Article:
Huge iceberg 3 times the size of London is on collision course with remote British territory

AN URGENT mission to a giant iceberg that could soon collide with the island of South Georgia is being prepared by scientists.

The small island in the southern Atlantic ocean could suffer devastating consequences if the A-68A iceberg tears up the surrounding sea floor and destroys the ecosystem by releasing freezing water.


The iceberg is actually the biggest in the world.

It broke away from the Larsen C ice shelf in Antarctica in 2017 and has been drifting towards the remote British territory of South Georgia ever since.

There is no permanent human population on the island.

The trillion ton iceberg is nearly three times the size of Greater London and has been tracked by the RAF as it heads towards a remote island in the South Atlantic.

Scientists fear there is a possibility the iceberg could become stuck in the shallow waters around South Georgia which could pose a threat to molluscs, crustaceans and other life.

Penguins, seals and whales feed on the sea life in the surrounding area.

A mission featuring researchers from the British Antarctic Survey (BAS) will head to the iceberg on research ship RRS James Cook in January.

The researchers plan to study the creatures around the iceberg and use robotic submarines to measure things like temperature and plankton levels.

They could use this information to try and estimate the environmental impacts of the iceberg collision.

The iceberg may not ground itself for a while yet and it's currently very hard for scientists to predict what will happen.

If it does ground itself it may take a decade to melt.

Although currently heading straight at South Georgia, A68a is being carried in fast-moving waters that could even divert the block around the south of the island.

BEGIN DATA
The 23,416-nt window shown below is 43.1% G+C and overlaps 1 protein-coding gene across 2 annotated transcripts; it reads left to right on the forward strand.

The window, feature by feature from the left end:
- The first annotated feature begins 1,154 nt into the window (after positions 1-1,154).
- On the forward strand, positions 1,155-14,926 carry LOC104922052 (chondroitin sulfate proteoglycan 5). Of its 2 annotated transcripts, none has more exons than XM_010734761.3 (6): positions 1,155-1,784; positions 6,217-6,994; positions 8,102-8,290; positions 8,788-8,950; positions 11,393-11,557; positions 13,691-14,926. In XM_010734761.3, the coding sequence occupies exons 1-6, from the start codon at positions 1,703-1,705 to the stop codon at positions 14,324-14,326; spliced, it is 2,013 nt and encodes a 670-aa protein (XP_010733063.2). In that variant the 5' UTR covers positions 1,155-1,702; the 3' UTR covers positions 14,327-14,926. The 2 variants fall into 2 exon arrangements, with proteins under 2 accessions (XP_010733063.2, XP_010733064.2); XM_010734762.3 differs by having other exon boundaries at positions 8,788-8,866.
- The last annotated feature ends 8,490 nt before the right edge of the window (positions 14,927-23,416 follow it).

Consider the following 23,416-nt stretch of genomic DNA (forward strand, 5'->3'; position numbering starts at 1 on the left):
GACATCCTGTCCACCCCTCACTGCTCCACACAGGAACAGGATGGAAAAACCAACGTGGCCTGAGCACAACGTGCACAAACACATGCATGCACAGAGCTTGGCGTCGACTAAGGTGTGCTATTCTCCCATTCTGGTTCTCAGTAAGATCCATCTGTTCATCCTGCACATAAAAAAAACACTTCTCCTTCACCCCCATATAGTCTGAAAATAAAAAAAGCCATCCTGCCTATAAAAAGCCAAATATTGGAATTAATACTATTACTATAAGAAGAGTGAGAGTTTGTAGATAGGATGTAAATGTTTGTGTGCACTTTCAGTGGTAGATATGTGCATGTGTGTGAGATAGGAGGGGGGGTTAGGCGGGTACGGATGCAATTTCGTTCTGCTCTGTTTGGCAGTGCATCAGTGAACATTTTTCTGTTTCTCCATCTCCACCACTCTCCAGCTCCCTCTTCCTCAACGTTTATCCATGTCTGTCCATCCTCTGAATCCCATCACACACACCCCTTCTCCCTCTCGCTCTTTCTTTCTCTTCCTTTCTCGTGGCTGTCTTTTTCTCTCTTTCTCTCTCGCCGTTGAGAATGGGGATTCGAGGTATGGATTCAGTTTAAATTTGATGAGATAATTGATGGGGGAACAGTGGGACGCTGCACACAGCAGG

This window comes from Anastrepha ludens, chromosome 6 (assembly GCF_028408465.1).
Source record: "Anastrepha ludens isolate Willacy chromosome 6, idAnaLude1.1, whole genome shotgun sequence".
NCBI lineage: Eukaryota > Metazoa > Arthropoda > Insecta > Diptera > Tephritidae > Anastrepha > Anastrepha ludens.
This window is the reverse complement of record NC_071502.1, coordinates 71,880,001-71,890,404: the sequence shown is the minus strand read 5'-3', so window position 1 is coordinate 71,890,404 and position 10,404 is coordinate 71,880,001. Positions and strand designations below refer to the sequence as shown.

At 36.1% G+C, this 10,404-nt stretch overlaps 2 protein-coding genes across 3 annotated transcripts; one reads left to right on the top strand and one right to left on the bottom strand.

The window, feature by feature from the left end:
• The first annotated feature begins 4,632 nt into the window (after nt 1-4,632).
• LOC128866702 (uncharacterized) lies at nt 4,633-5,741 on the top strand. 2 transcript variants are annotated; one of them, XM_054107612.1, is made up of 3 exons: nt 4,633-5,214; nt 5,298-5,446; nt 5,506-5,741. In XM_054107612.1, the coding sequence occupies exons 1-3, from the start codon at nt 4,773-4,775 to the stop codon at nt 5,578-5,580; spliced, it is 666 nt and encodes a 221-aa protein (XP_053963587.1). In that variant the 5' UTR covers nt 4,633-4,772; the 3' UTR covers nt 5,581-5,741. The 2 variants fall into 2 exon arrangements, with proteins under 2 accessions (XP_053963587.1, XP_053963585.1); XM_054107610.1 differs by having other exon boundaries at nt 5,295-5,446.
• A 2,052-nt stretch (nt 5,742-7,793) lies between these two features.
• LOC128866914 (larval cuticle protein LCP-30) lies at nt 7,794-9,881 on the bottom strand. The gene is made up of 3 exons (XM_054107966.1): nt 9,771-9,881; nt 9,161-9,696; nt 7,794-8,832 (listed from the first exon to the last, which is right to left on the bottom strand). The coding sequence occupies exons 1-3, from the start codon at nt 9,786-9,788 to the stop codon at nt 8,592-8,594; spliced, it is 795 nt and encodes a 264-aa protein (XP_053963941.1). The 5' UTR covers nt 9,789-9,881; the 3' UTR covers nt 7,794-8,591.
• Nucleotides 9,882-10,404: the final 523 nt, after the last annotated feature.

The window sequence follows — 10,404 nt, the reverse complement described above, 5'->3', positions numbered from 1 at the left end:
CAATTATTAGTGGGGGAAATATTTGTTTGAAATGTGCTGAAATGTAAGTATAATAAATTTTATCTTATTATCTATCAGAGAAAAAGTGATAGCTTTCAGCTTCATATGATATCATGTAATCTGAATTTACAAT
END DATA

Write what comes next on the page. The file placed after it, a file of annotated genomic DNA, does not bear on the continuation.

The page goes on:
If the floating giant were to run aground it may cause problems for the island's seal and penguin population as access to food could be severely cut off.

“A close-in iceberg has massive implications for where land-based predators might be able to forage,” said Professor Geraint Tarling from the British Antarctic Survey.

“When you're talking about penguins and seals during the period that's really crucial to them, during pup and chick-rearing, the actual distance they have to travel to find food really matters.

"If they have to do a big detour, it means they're not going to get back to their young in time to prevent them starving to death in the interim.

“Ecosystems can and will bounce back of course, but there's a danger here that if this iceberg gets stuck, it could be there for 10 years,” Prof Tarling told the BBC.

What is an iceberg?

Here’s what you need to know…

  • An iceberg is a large chunk of ice made from freshwater
  • It has typically broken off from a glacier or an ice shelft
  • The name is a loan translation from the Dutch 'ijsberg', which means ice mountain
  • Icebergs are found floating freely in open salt-water
  • Around 90% of an iceberg is below the surface, and therefore not visible
  • That's why they're considered to be a major shipping hazard
  • The most famous iceberg-at-sea incident was the 1912 loss of the "unsinkable" RMS Titanic, which capsized after hitting an iceberg
  • The largest iceberg ever recorded is Iceberg B-15, which was calved from Antarctica's Ross Ice Shelf in March 2000
  • It measured 183 miles long, 23 miles wide, and had a surface area of 4,200 square miles – bigger than Jamaica

In other news, Mount Everest is now even taller as China and Nepal have agreed on a height for the first time.

And, designs for cities that can house a million people on Mars have been unveiled by a team of scientists and architects.

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